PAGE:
Wednesday, June 30, 2010

Nanny & Hank - Reviewed

Recently, Bluewater Comics approached us about reviewing some books for them and I jumped at the chance. Since I pick the indies, I’ve seen many a Bluewater book advertised. And, with titles like She-Buccaneer, I’ve made fun of plenty of them too. Now I was being presented a chance to see if my preconceived notions were close to reality. And I can happily say they weren’t. This week I read the first issue of Nanny & Hank, written by Mark L. Miller, drawn by Steve Babb, and colors by Ivan Plascencia, published by Bluewater Comics.

The story opens in a bar where two men, O’Neil and Rondo, are obviously quite drunk. O’Neil, in typical drunkard fashion, is railing against a system that is trying to keep him down. His work isn’t good enough, he doesn’t understand the rules, and he has no taste are just a couple of the insults he has apparently endured. While these seem like standard drunkard complaints, once it is revealed that O’Neil is a vampire, they take on a whole new meaning. Cut to Nanny & Hank, an elderly retired couple getting ready to take a road trip in the Winnebago to see the grand children. When O’Neil, still drunk, shows up, he decides to show the world how much taste he has and turns Nanny & Hank into vampires. The issue closes with Nanny & Hank waking up, trying to figure out what has happened to them.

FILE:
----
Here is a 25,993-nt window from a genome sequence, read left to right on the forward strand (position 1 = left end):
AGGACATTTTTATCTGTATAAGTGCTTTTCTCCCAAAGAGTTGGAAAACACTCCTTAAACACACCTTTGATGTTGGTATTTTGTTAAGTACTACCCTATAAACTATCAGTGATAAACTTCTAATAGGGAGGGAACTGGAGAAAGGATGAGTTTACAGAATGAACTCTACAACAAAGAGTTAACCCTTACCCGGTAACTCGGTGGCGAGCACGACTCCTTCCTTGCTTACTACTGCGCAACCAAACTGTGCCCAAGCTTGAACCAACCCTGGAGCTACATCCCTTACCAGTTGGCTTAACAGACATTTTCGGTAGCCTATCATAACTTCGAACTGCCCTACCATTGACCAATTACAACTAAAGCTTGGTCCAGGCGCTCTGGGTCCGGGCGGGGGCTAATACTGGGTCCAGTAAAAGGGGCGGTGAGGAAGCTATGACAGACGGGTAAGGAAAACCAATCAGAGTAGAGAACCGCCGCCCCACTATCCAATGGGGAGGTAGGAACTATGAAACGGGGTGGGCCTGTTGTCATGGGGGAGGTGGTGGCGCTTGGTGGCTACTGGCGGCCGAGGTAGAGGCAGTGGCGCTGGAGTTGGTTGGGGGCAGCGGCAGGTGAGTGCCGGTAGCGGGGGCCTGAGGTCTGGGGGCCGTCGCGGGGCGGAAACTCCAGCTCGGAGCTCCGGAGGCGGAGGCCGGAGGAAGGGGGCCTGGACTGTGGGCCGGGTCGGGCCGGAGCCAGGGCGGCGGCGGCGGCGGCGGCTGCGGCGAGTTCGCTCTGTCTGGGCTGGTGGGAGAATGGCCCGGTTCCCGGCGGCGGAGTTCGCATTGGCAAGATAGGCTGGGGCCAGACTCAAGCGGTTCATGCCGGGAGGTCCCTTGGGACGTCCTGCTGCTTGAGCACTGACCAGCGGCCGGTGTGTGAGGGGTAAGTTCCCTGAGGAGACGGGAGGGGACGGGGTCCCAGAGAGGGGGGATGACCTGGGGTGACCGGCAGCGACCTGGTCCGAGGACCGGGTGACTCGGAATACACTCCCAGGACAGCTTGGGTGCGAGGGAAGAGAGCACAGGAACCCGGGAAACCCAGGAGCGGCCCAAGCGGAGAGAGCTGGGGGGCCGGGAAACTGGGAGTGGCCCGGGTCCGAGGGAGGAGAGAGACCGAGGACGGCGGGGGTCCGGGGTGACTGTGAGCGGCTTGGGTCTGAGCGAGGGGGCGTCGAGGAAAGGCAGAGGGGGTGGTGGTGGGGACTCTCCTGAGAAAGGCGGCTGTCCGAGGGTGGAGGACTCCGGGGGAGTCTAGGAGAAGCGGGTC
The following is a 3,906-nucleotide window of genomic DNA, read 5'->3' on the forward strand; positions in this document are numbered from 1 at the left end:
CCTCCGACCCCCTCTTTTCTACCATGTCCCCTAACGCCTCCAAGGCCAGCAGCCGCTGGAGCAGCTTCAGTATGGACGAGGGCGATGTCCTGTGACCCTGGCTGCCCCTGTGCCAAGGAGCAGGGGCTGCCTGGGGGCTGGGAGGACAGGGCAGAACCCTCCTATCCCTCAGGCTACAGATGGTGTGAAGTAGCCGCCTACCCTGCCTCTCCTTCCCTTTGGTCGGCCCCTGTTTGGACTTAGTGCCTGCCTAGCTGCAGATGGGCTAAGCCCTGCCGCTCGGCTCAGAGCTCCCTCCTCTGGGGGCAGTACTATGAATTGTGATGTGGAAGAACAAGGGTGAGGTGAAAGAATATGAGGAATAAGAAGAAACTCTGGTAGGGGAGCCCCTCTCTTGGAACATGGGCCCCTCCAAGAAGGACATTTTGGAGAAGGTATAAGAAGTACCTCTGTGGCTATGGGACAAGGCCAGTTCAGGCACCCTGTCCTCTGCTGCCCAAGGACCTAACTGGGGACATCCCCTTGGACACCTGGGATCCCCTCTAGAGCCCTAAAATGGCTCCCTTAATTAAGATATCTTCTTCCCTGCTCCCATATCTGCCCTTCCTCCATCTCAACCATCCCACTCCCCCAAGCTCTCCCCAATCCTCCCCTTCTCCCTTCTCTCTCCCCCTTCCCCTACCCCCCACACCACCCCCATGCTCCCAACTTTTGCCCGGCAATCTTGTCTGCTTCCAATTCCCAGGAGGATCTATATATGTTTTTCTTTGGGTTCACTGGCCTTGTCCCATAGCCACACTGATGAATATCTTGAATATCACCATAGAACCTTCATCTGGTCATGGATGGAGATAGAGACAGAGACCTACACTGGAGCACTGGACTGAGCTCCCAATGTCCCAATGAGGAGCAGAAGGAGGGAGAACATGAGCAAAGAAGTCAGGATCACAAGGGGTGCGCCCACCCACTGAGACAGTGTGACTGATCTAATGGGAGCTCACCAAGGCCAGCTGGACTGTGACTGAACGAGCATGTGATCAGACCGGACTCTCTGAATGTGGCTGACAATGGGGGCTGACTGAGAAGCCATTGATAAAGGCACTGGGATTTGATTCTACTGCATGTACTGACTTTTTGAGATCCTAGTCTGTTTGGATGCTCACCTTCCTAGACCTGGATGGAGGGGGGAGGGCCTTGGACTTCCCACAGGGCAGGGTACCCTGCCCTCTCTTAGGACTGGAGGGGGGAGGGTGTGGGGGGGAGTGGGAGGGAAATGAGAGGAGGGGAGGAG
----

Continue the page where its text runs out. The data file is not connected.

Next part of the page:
Miller has managed to come up with a new twist on an old vampire theme. At this point, everyone is familiar with the “vampire doll” or very young child who becomes a vampire. I, for one, had never asked what would happen if my Grandma became a vampire.

But, more importantly, Miller manages to execute the concept in an stellar fashion. He does a really good job of stuffing a ton of information into 22 pages and still keeping the book entertaining. The main characters are introduced, given motivation and characterization, some hints dropped about potential future plotlines, and a solid ending that leave you wondering what comes next. You can’t ask for anything more from a comic book.

But, as good as the story was, the art is what carried this book for me. I’ve pretty much seen every Kirby, Perez, and Jim Lee clone on the market so I’m always on the look out for something different. And Steve Babb’s art is about as different as you can get. The closest style that I can compare it to is the great Carlos Meglia with heavy inks by Eric Canete. Don’t get me wrong, Babb’s art is entertaining but it isn’t for everyone. The characters are definitely distorted with almost conical shaped noses. It’s jarring at first but it quickly grows on you.

Babb did a good job of composition too. I think too many artists want to just draw splash pages and they forget how to draw sequential panels. Each page was typically six panels. Babb actually knows how to tell a story which is another huge plus. I think I was more impressed that he only resorted to a splash page once!

Overall this is a very good setup issue. The main characters are introduced, some hints dropped about potential future plotlines, and a solid ending to leave you wondering what comes next. In a market that is already stuffed with vampire books, this is one that you should try.

You can visit Bluewater Publishing here

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